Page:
Donations for can be made online at

Phone: 1-405-236-8441.

Oklahoma Baptist Disaster Relief

Think of the basics these people need. OBDR says donations will “go straight to help those in need providing tree removal services, laundry services and meals to victims of disasters.”

It is requesting monetary donations, not clothing. For more information, and to donate, visit Oklahoma Baptist Disaster Relief’s website.

Salvation Army

God bless the Salvation Army, always organizing disaster response units to serve hard-hit areas. This time, it’s central Oklahoma, including Moore, where it is sending mobile kitchens that can serve meals to 2,500 people a day, and to South Oklahoma City.

I just love the SA! Supporters can donate online via the organization’s website, You can also text the word STORM to 80888 to make a $10 donation via cellphone. If you want to send a check, the Salvation Army asks that you put the words “Oklahoma Tornado Relief” on the check, and mail it to: The Salvation Army, P.O. Box 12600, Oklahoma City, OK., 73157.

Phone:  1-800-SAL-ARMY (1-800-725-2769).

Feed the Children

Feed the Children has set up five locations in Oklahoma City to accept donations to help victims of the Moore tornado. Talk about basics: the organization is accepting items including diapers, canned goods, non-perishable food, snack items, water and sports drinks.  Donate online, or make a $10 donation by texting the word DISASTER to 80888.

Phone:  1-800-627-4556

United Way of Central Oklahoma
A disaster relief fund is being activated as of May 21 so that individuals can specifically donated to tornado relief-and-recovery efforts, the organization says on its site.

“Financial contributions are the best way to help unless otherwise requested.” Donations can be made online at

United Way of Central Oklahoma’s Disaster Relief Fund is open.  Donations may be made online here. Checks, with a notation of “May Tornado Relief” can also be sent to the United Way of Central Oklahoma, P.O. Box 837, Oklahoma City, OK , 73101.

Feeding America
Through its network of more than 200 food banks, Feeding America, whose mission is to “feed America’s hungry through a nationwide network of member food banks,” says it will deliver truckloads of food, water and supplies to communities in need, in Oklahoma, and will also “set up additional emergency food and supply distribution sites as they are needed.” You can donate onlinehere.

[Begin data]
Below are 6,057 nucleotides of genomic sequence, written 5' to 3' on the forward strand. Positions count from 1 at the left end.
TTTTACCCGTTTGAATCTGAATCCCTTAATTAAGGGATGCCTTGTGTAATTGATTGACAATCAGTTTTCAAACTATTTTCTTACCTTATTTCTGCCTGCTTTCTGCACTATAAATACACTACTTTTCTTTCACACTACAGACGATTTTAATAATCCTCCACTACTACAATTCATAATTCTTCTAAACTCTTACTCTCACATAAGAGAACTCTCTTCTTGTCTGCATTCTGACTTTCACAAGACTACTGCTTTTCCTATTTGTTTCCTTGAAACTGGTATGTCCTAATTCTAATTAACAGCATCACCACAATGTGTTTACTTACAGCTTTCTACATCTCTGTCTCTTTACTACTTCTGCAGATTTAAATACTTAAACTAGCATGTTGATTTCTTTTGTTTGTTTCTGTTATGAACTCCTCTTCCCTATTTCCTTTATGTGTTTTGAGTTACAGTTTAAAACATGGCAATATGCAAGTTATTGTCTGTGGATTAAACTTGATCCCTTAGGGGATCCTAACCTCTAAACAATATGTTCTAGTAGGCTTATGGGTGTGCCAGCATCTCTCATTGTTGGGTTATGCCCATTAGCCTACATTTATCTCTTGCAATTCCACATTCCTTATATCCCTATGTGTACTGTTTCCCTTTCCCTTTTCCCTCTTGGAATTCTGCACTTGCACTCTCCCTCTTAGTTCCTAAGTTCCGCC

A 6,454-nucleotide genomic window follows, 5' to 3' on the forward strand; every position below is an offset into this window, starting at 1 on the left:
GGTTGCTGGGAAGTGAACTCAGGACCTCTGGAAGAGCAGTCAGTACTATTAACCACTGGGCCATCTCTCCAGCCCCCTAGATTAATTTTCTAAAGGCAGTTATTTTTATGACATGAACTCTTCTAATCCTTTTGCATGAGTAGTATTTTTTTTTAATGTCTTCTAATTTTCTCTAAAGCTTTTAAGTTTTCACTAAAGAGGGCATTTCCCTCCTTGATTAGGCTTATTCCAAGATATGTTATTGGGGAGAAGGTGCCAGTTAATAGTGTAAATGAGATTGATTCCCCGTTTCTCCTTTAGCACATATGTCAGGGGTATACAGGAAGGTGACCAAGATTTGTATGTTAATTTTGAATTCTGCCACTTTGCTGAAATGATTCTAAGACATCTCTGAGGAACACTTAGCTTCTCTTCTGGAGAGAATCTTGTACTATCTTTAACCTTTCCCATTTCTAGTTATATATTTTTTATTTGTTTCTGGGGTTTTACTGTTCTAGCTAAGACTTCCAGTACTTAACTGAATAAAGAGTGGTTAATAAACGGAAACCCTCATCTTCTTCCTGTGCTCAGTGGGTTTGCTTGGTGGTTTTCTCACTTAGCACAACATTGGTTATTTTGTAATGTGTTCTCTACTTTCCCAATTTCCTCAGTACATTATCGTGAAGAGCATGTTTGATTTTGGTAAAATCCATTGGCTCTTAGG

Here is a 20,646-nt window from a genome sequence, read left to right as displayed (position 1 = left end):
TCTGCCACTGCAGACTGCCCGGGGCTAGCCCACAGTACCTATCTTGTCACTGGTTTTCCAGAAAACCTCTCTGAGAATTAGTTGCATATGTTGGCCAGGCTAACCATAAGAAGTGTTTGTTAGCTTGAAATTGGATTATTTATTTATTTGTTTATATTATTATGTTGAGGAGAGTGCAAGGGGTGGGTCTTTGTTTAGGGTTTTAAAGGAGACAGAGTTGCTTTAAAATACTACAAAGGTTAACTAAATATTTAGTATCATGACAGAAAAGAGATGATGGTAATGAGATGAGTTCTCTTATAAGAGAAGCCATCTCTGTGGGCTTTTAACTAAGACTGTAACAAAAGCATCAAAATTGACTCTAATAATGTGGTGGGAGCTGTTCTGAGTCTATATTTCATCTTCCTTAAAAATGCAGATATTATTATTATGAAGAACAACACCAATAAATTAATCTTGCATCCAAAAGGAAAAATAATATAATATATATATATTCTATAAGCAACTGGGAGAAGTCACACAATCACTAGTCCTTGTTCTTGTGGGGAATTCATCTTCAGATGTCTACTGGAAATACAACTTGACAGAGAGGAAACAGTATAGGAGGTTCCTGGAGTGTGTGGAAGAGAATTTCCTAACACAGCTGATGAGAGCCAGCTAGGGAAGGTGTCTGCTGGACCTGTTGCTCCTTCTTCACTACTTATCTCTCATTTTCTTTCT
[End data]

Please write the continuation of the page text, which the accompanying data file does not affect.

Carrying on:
Phone: 1-800-910-5524.

Operation USA 
The international relief group, based in Los Angeles, says it is “readying essential material aid — emergency, shelter and cleaning supplies” to help Oklahoma’s community health organizations and schools recover.

You can donate online here. You can also give a $10 donation by texting the word AID to 50555. Checks should be sent to: Operation USA, 7421 Beverly Blvd., PH, Los Angeles, CA 90036

Phone: 1-800-678-7255.

Convoy of Hope
The Missouri-based nonprofit organization has done work in other disasters, including the Haiti earthquake, with a mission of getting food and water to those after disaster strikes. Now it’s doing the same for Moore, Okla. You can donate online here. Convoy of Hope is also going the crowd-sourced route, using HopeMob, a site similar to Kickstarter but for raising money to help disaster victims and others in need, which charges no fees to the organizations that use it.

Phone: 1-800-988-0664

Direct Relief 
The Santa Barbara, Calif.-based, non-profit organization provides medical assistance and personal hygiene items to those hurt in disasters, as well as in other circumstances.

“So far we have heard from health center partners responding in Oklahoma and are preparing an emergency shipment to help support the efforts there.  Direct Relief has been receiving requests for emergency supplies, personal care and protection items — including hygiene supplies, infection control products, gloves, soap, shampoo, deodorant, sanitary napkins, diapers, wipes and formula,” said Kerri Murray, Direct Relief vice president, in an email.

To donate, visit

Phone: 1-800-676-1638

The Emergency Response team for AmeriCares is in Oklahoma, “coordinating deliveries of emergency aid and assessing the needs of survivors and health care organizations in the disaster area.”

Since 1982, the Connecticut-based nonprofit has delivered medicine, medical supplies and aid to those in need around the world and across the United States.

You can donate online here. You can also give a $10 donation by texting the word LIVE to 25383. Checks or money orders can be mailed to: AmeriCares, 88 Hamilton Ave., Stamford, CT 06902.

Phone:  1-800-486-HELP (1-800-486-4357)

Operation Blessing International
Humanitarian organization Operation Blessing International, which last week coordinated more than 500 volunteers here in Granbury, Texas, is working with The Home Depot and dispatching a construction unit, mobile command center, trucks with tools and supplies and a team of construction foremen to Moore.

Late Monday, Operation Blessing International also “loaded and deployed two tractor-trailer truckloads of food and emergency relief supplies from its warehouse in Dallas, Texas, in partnership with the humanitarian organization, Mercury One,” said a Operation Blessing spokeswoman.